Galinato, S.P. & Miles, C.A. 2013 Economic profitability of growing lettuce and tomato in western Washington under high tunnel and open-field production systems HortTechnology 23 453 461
Gleason, M.L. & Edmunds, B.A. 2005 Tomato diseases and disorders. Iowa State University, University Extension
Heckler, S. 2017 Quantifying how high tunnels create a microclimate for improved crop growth. Univ. of Nevada, Reno, MS Thesis
Kottek, M., Grieser, J., Beck, C., Rudolf, B. & Rubel, F. 2009 World map of the koppen-geiger climate classification updated Meteorologische Zeischrift 15 259 263
Lee, J.H., Jayaprakasha, G.K., Rush, C.M., Crosby, K.M. & Patil, B.S. 2018 Production system influences volatile biomarkers in tomato Metabolomics 14 7 99
Li, T., Heuvelink, E., Dueck, T.A., Janse, J., Gort, G. & Marcelis, L.F.M. 2014 Enhancement of crop photosynthesis by diffuse light: Quantifying the contributing factors Ann. Bot. 114 145 156
Ma, Z., Behling, S. & Ford, E.D. 2014 The contribution of dynamic changes in photosynthesis to shade tolerance of two conifer species Tree Physiol. 34 730 743
Masarirambi, M.T., Mhazo, N., Oseni, T.O. & Shongwe, V.D. 2009 Common physiological disorders of tomato (Lycopersicon esculentum) fruit found in Swaziland J. Agr. Social Sci. 5 123 127
Miles, C., Wallace, R., Wszelaki, A., Martin, J., Cowan, J., Walters, T. & Inglis, D. 2012 Deterioration of potentially biodegradable alternatives to black plastic mulch in three tomato production regions HortScience 47 1270 1277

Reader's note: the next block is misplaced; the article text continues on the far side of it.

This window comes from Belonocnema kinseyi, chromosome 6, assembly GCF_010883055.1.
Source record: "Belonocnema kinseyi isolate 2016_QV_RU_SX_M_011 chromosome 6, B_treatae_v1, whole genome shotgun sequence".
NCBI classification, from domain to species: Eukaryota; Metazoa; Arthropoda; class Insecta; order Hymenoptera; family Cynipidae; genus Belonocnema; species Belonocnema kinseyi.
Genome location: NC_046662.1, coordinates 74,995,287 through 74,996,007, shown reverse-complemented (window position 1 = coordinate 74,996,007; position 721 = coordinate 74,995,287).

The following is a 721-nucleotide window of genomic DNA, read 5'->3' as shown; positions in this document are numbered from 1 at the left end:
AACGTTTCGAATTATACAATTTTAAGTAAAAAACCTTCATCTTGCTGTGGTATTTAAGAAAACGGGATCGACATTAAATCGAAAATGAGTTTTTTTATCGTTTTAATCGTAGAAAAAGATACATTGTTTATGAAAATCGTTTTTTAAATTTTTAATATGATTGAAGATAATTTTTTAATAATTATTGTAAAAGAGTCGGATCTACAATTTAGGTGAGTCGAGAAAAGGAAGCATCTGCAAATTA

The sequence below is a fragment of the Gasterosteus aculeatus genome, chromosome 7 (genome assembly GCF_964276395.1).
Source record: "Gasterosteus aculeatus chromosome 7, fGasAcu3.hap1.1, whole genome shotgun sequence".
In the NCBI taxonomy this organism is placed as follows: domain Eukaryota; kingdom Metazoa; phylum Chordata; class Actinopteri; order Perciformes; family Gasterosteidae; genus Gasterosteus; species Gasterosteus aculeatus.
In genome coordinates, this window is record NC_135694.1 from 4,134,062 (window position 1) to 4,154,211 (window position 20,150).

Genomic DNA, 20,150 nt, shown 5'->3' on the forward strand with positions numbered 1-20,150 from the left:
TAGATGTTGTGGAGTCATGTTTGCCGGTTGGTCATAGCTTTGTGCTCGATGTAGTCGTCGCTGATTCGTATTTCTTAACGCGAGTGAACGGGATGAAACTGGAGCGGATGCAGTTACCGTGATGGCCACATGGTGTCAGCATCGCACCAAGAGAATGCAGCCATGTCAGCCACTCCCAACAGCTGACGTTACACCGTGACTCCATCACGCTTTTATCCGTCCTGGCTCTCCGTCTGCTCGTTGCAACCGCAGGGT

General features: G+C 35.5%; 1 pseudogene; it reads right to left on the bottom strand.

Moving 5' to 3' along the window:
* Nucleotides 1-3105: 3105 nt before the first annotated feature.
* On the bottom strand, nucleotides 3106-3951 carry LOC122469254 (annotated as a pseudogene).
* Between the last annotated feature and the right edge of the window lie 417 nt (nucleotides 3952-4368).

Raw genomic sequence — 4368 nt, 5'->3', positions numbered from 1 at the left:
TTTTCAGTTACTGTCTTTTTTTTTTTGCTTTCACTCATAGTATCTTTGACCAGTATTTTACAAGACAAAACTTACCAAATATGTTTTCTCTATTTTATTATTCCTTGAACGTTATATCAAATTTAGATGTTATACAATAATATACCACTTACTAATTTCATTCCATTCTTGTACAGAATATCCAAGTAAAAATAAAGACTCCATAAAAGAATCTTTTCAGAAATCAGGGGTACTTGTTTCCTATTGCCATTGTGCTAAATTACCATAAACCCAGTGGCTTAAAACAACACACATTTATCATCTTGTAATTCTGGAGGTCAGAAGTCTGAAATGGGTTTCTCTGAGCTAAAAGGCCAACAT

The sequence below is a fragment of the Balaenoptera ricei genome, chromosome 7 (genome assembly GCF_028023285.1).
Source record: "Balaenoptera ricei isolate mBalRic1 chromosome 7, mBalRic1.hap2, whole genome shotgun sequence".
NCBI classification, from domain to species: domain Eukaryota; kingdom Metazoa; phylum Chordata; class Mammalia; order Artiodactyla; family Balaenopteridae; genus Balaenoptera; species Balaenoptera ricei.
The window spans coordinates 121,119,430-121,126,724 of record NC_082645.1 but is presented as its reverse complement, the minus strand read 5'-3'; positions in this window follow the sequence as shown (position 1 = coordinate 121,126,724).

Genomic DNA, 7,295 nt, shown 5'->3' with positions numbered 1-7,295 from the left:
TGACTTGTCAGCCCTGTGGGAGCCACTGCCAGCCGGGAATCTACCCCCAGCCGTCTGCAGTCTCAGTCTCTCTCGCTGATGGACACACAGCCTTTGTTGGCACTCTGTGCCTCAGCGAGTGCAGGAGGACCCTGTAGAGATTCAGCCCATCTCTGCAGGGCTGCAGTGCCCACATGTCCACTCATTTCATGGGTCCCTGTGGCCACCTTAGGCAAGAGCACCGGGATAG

NOAA National Centers for Environmental Information (NCEI) 2019 Sunshine average percent of possible. NCEI, Asheville, NC. 2 Oct. 2019. <https://www1.ncdc.noaa.gov/pub/data/ccd-data/pctposrank.txt>
O’Connell, S., Rivard, C., Peet, M.M., Harlow, C. & Louws, F. 2012 High tunnel and field production of organic heirloom tomatoes: Yield, fruit quality, disease, and microclimate HortScience 47 1283 1290
O’Shaughnessy, S.A., Evett, S.R., Colaizzi, P.D., O’Shaughnessy, S.A., Evett, S.R. & Colaizzi, P.D. 2015 Dynamic prescription maps for site-specific variable rate irrigation of cotton Agr. Water Mgt. 159 123 138
Ogden, A.B. & van Iersel, M.W. 2009 Southern highbush blueberry production in high tunnels: Temperatures, development, yield, and fruit quality during the establishment years HortScience 44 1850 1856
Perry, K.B., Sanders, D.C., Granberry, D.M., Garrett, T., Decoteau, D.R., Nagata, R.T., Dufault, R.J., Batal, K.D. & Mclaurin, W.J. 1993 Heat units, solar radiation and daylength as pepper harvest predictors Agr. Forest Meteorol. 65 197 205